Common residential wastewater myths demystified



Myth 1: Bigger is better (when it comes to pump size)

In most cases, bigger is not better when it comes to residential wastewater pumps. Whether a residential system requires an impeller or grinder pump, the pump should be sized for the application.

Although oversizing pumps is a common industry practice, it’s also an expensive and inefficient one. For example, oversizing the flow by 5 percent increases the pump’s energy demand by more than 15 percent, and an increased flow of 10 percent raises the energy consumption by 30 percent. An oversized pump will also short-cycle, turning on and off in rapid succession, which leads to premature pump failure.

A pump is considered oversized when it does not operate within 20 percent of its best efficiency point (BEP) on the pump curve. When a pump operates outside of this efficiency range, it increases the likelihood of cavitation — a noisy and damaging condition caused by vapor bubbles forming and collapsing at the pump impeller. Long-term mechanical damage to the pump can result when any of the following occur:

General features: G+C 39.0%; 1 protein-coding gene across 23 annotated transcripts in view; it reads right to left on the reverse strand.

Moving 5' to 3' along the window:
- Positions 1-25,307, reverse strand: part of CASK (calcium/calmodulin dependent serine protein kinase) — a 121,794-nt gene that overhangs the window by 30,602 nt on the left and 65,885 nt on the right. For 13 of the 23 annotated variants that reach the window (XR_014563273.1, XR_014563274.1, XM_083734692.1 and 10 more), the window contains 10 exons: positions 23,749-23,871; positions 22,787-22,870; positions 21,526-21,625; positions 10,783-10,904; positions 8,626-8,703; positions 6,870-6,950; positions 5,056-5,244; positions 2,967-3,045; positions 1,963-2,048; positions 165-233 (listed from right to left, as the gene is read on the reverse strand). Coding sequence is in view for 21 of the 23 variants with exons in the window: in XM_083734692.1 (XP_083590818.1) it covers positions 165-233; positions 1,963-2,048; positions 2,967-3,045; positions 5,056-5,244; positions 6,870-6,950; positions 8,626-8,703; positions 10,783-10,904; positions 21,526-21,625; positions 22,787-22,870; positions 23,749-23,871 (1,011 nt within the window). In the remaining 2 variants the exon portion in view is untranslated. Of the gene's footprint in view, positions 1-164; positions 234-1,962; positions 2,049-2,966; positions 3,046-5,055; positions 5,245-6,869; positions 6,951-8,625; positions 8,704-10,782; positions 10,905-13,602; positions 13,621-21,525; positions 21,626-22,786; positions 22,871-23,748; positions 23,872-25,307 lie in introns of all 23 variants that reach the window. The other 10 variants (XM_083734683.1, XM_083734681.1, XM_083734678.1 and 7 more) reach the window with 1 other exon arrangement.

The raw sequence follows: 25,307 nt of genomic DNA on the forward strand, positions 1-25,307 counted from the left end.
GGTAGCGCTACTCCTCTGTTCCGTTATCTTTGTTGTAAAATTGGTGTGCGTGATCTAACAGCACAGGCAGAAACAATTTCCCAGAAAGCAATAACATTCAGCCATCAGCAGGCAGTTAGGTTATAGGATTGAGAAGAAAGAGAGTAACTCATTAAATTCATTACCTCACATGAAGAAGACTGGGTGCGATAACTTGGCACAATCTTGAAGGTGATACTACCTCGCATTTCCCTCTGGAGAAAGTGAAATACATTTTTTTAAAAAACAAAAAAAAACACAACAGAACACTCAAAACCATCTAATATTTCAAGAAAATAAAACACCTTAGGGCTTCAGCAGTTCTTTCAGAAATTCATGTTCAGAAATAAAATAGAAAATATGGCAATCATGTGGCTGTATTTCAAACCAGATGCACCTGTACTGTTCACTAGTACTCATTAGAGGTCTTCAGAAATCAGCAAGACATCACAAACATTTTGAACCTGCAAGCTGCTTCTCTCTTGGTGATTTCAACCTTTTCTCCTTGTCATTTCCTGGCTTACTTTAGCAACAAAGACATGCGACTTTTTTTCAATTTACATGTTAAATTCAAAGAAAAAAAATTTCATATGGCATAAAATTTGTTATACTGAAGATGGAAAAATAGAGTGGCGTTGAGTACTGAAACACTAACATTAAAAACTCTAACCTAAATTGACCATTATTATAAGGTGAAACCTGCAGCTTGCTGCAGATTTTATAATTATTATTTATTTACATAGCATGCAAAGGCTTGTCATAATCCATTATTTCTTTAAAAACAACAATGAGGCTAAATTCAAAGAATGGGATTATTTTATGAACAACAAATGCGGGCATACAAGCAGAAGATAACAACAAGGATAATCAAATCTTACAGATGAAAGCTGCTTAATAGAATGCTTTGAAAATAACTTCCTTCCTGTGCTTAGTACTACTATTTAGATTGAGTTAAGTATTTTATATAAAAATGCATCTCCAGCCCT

• Increased vibration and noise
  • Suction recirculation
  • Reduced bearing life
  • Reduced shaft seal life
  • Shaft fatigue

Proper pump selection is a critical element in minimizing life-cycle costs and reducing energy consumption. By matching the equipment more precisely to actual system demands, pumps will use less power and require less maintenance, reducing costs and extending equipment life.

Myth 2: It’s wise to select a sump pump based solely on horsepower (HP) rating

Motor design is key to the performance and service life of a pump. But determining the size of the motor required to drive the pump is something people often struggle with.

For instance, the average homeowner may be aware that a 1/2 horsepower wastewater pump is a common pump size for a standard home because it can easily handle most applications. But what that homeowner may not realize is that all 1/2 HP pumps are not the same, and their output can vary from manufacturer to manufacturer.

The first step toward proper pump selection is to ensure that the required system flow and head fall on or marginally below the pump performance curve. Once the head capacity is established, the pump curve can be used to determine the horsepower — the amount of energy that must be supplied to operate the pump — required to meet the head and capacity requirements for the application.